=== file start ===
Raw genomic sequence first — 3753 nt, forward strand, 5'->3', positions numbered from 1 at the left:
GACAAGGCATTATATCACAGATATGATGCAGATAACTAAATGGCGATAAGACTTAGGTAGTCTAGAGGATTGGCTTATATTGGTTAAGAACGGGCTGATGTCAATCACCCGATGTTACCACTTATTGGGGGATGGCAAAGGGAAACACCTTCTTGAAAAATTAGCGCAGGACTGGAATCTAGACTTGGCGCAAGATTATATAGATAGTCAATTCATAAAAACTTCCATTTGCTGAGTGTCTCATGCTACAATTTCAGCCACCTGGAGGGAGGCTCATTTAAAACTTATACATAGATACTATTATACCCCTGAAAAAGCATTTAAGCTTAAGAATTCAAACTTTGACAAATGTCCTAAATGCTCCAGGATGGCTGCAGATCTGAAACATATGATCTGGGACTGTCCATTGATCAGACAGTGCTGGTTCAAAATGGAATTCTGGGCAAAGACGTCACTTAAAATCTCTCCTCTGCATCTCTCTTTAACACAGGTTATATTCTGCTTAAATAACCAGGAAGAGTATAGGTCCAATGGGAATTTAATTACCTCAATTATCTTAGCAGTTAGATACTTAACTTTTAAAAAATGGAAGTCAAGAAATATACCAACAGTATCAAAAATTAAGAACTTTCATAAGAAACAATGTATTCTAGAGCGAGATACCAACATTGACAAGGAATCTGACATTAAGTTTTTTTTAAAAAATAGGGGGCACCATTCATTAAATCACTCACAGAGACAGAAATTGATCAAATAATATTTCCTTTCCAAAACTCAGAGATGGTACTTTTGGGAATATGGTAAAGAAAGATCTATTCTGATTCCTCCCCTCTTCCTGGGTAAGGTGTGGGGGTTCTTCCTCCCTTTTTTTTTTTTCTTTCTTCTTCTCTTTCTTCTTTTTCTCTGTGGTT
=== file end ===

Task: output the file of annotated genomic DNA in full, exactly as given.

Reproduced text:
Raw genomic sequence first — 3753 nt, forward strand, 5'->3', positions numbered from 1 at the left:
GACAAGGCATTATATCACAGATATGATGCAGATAACTAAATGGCGATAAGACTTAGGTAGTCTAGAGGATTGGCTTATATTGGTTAAGAACGGGCTGATGTCAATCACCCGATGTTACCACTTATTGGGGGATGGCAAAGGGAAACACCTTCTTGAAAAATTAGCGCAGGACTGGAATCTAGACTTGGCGCAAGATTATATAGATAGTCAATTCATAAAAACTTCCATTTGCTGAGTGTCTCATGCTACAATTTCAGCCACCTGGAGGGAGGCTCATTTAAAACTTATACATAGATACTATTATACCCCTGAAAAAGCATTTAAGCTTAAGAATTCAAACTTTGACAAATGTCCTAAATGCTCCAGGATGGCTGCAGATCTGAAACATATGATCTGGGACTGTCCATTGATCAGACAGTGCTGGTTCAAAATGGAATTCTGGGCAAAGACGTCACTTAAAATCTCTCCTCTGCATCTCTCTTTAACACAGGTTATATTCTGCTTAAATAACCAGGAAGAGTATAGGTCCAATGGGAATTTAATTACCTCAATTATCTTAGCAGTTAGATACTTAACTTTTAAAAAATGGAAGTCAAGAAATATACCAACAGTATCAAAAATTAAGAACTTTCATAAGAAACAATGTATTCTAGAGCGAGATACCAACATTGACAAGGAATCTGACATTAAGTTTTTTTTAAAAAATAGGGGGCACCATTCATTAAATCACTCACAGAGACAGAAATTGATCAAATAATATTTCCTTTCCAAAACTCAGAGATGGTACTTTTGGGAATATGGTAAAGAAAGATCTATTCTGATTCCTCCCCTCTTCCTGGGTAAGGTGTGGGGGTTCTTCCTCCCTTTTTTTTTTTTCTTTCTTCTTCTCTTTCTTCTTTTTCTCTGTGGTT